If you’ve ever been bitten by a tick you may have subsequently experienced symptoms of a rash, headache and fever that typically can last for up to four weeks. However, for some patients, tick-borne illness can have far-ranging and longer-term health implications stemming from the associated infection such as Bartonella, Ehrlichia, Babesia, or Anaplasma.
While you may not necessarily be familiar with the disorder “small fiber neuropathy (SFN)” it actually has a global prevalence of approximately four million individuals although the incidence is probably much higher than currently identified as quite often patients may not be fully evaluated for this condition.
Neurological effects post-COVID and what history tells us about post-viral syndromes.
Results from a large retrospective study of nearly 240,000 subjects recently published in The Lancet show that in the six months after becoming ill with COVID, approximately one-third of the surviving patients were diagnosed with at least one neurological or psychological condition.1
New study identifies low sun exposure as risk factor in pediatric-onset MS.
Lifestyles that keep us sofa-bound watching television, playing video games or sitting at a desk all day have definitely contributed to being labeled as the “indoor generation.”
As if the past year of ongoing challenges wasn’t enough, many of us have had to deal with the additional onslaught of even more trauma imposed by the recent winter storms. It really has been such a rough time for so many and we are concerned that these events can wreak havoc with our health, including our brain health, if left unchecked.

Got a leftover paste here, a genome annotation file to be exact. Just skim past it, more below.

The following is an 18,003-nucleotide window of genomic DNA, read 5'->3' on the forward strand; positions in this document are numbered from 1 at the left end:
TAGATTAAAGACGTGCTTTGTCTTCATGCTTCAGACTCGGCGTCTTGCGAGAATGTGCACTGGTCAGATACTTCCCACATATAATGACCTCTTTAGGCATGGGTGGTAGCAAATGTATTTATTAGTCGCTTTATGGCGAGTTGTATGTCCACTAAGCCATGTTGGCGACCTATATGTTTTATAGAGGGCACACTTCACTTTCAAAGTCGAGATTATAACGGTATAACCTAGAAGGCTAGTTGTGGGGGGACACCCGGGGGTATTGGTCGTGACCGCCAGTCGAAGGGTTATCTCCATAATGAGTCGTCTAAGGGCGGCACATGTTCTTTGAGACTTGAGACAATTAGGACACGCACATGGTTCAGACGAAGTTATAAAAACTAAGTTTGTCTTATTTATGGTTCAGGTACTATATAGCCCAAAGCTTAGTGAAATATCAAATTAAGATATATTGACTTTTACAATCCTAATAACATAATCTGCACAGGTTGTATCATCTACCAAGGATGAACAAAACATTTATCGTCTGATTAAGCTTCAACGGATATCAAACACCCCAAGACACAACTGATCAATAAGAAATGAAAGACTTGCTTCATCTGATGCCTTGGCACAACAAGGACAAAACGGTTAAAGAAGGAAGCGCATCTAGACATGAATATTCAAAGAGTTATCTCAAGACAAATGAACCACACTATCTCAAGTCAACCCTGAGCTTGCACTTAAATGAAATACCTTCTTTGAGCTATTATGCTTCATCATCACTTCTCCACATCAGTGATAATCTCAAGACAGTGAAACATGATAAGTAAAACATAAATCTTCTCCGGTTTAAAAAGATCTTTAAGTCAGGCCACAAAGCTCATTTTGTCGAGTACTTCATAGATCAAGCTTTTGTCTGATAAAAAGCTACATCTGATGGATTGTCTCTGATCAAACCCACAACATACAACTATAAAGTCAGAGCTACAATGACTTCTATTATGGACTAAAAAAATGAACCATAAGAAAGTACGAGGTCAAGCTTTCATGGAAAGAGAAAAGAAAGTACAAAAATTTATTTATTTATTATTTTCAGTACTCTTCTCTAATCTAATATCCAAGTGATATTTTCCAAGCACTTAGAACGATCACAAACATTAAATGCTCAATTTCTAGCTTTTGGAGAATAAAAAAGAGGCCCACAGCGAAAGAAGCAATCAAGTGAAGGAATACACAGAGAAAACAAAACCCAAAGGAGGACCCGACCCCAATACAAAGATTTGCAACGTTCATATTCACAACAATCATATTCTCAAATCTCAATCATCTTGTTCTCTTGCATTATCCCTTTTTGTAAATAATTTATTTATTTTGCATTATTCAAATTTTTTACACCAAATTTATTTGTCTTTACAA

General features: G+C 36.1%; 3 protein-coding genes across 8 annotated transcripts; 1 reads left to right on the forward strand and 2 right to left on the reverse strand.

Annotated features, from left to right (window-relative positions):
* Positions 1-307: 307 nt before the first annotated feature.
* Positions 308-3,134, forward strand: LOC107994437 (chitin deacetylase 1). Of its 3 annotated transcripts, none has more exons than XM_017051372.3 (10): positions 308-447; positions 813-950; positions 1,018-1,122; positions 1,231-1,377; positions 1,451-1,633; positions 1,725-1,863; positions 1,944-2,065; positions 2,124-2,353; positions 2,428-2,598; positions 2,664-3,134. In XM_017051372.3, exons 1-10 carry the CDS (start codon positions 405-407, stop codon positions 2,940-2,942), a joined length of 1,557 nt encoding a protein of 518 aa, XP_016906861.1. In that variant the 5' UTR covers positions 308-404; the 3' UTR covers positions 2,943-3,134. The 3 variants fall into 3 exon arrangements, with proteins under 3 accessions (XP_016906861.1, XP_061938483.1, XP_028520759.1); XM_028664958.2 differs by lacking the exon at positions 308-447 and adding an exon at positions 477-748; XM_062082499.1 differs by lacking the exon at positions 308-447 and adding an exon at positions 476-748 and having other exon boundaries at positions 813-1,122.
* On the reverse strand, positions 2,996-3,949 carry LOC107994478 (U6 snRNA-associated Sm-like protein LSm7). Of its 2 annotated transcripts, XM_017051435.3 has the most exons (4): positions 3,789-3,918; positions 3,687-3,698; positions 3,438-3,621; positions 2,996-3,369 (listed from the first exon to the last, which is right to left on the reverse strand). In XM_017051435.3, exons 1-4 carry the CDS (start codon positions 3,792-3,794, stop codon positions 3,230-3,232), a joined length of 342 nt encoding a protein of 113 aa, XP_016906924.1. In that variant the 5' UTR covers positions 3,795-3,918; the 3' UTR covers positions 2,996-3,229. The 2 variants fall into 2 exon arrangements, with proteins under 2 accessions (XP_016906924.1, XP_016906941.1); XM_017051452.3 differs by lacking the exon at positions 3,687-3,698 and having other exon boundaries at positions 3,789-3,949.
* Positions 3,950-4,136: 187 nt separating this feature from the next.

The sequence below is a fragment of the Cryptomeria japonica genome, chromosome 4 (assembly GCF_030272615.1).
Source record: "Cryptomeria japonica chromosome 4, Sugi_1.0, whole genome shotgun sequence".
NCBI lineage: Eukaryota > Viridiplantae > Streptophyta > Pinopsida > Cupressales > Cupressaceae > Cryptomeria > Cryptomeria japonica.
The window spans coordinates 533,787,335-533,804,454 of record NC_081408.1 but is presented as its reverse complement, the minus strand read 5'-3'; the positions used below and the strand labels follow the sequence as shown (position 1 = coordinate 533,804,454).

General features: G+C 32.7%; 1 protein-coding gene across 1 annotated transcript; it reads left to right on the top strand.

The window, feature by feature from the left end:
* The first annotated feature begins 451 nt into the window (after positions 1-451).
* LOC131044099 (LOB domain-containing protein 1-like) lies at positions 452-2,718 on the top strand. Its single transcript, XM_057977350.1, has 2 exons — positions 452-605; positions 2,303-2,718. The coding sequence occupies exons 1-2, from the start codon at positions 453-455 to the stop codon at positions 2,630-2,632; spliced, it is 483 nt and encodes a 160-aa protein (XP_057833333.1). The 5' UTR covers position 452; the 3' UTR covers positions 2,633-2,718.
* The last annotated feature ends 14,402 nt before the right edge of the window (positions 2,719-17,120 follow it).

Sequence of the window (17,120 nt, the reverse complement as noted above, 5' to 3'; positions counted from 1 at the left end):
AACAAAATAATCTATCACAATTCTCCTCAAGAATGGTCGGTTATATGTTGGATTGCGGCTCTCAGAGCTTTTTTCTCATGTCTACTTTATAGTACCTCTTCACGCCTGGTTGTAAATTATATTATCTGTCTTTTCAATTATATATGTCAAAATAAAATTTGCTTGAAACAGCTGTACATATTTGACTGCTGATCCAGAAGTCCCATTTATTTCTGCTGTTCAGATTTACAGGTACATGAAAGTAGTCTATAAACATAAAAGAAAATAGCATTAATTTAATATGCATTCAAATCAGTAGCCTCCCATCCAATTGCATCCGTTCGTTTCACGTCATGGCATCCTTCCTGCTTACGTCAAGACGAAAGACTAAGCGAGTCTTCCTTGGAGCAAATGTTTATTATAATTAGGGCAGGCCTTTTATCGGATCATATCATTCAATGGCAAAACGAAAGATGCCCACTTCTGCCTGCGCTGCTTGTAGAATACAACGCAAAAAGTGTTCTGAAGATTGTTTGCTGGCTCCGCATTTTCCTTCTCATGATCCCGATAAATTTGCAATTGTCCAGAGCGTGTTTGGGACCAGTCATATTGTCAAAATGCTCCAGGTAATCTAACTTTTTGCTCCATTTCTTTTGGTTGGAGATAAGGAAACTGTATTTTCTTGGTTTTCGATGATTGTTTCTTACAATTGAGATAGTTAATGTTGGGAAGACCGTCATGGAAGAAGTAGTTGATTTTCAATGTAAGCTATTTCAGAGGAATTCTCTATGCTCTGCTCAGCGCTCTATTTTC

A new article in The JAMA Forum1 highlights increased concerns and should inspire more conversation about social determinants of health, described by the CDC as “conditions in the environments where people are born, live, learn, work, play, worship, and age that affect a wide range of health, functioning, and quality-of-life outcomes and risks.”
Autoimmunity occurs when immune system activity, primarily inflammation, is directed at healthy cells, tissues, or other inappropriate targets in the body.
It’s hard to believe we’ve endured almost a year of one of the most challenging times in our world’s collective history. Among many of the prevailing concerns has been the issue of school closures and limited in-person instruction and the impact on our children’s mental health.
If there is one thing to which we all can relate, it is the impact of the COVID 19 pandemic and the myriad of disease containment measures such as school closures, social distancing, and home quarantine – although certainly this is not the kind of relatable event we would want to connect us.
For patients and their families who must deal with the very challenging issues inherent to attention deficient and hyperactivity disorders (ADHD), there comes some welcome news in the way of innovative therapeutic options.
Dr. Suzanne Gazada, Integrative Neurology